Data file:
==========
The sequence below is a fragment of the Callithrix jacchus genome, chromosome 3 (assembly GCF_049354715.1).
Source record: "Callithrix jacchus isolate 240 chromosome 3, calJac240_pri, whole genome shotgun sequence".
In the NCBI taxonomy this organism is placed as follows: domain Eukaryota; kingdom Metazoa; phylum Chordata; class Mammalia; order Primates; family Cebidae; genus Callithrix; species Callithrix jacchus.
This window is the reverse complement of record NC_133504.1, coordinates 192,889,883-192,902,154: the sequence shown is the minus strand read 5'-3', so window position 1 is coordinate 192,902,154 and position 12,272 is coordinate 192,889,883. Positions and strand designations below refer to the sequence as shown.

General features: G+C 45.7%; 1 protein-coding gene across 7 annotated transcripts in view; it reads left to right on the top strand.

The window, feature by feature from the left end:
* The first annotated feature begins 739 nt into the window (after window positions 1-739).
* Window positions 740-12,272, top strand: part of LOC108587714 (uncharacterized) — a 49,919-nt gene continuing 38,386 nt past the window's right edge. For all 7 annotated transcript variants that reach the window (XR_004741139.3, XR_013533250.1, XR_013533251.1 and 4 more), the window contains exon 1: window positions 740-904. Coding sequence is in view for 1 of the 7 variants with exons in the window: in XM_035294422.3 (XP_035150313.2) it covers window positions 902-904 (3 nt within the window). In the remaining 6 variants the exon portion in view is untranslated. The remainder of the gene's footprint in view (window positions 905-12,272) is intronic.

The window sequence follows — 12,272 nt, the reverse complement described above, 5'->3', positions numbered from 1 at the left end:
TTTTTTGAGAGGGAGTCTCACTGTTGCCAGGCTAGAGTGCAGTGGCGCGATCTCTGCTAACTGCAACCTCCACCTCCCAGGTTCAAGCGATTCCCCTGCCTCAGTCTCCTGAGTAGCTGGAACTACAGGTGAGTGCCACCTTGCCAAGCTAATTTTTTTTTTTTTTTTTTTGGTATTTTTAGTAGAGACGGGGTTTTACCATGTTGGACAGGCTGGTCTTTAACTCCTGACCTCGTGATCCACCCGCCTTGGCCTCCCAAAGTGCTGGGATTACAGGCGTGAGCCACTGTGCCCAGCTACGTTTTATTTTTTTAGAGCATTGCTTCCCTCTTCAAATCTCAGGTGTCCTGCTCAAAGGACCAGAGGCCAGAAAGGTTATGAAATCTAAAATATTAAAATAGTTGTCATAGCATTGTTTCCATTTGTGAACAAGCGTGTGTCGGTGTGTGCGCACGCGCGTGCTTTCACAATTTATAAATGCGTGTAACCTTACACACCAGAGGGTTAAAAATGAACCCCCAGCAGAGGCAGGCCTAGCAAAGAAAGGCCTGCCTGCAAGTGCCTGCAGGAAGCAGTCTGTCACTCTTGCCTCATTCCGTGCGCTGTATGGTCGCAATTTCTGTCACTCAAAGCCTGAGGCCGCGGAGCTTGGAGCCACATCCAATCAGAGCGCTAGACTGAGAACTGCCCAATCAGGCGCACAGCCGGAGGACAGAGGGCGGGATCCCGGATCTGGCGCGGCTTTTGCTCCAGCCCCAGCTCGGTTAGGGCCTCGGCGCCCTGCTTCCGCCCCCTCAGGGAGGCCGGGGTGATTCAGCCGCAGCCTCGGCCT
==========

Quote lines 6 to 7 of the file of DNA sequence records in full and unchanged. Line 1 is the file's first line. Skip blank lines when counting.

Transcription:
The window, feature by feature from the left end:
* The first annotated feature begins 739 nt into the window (after window positions 1-739).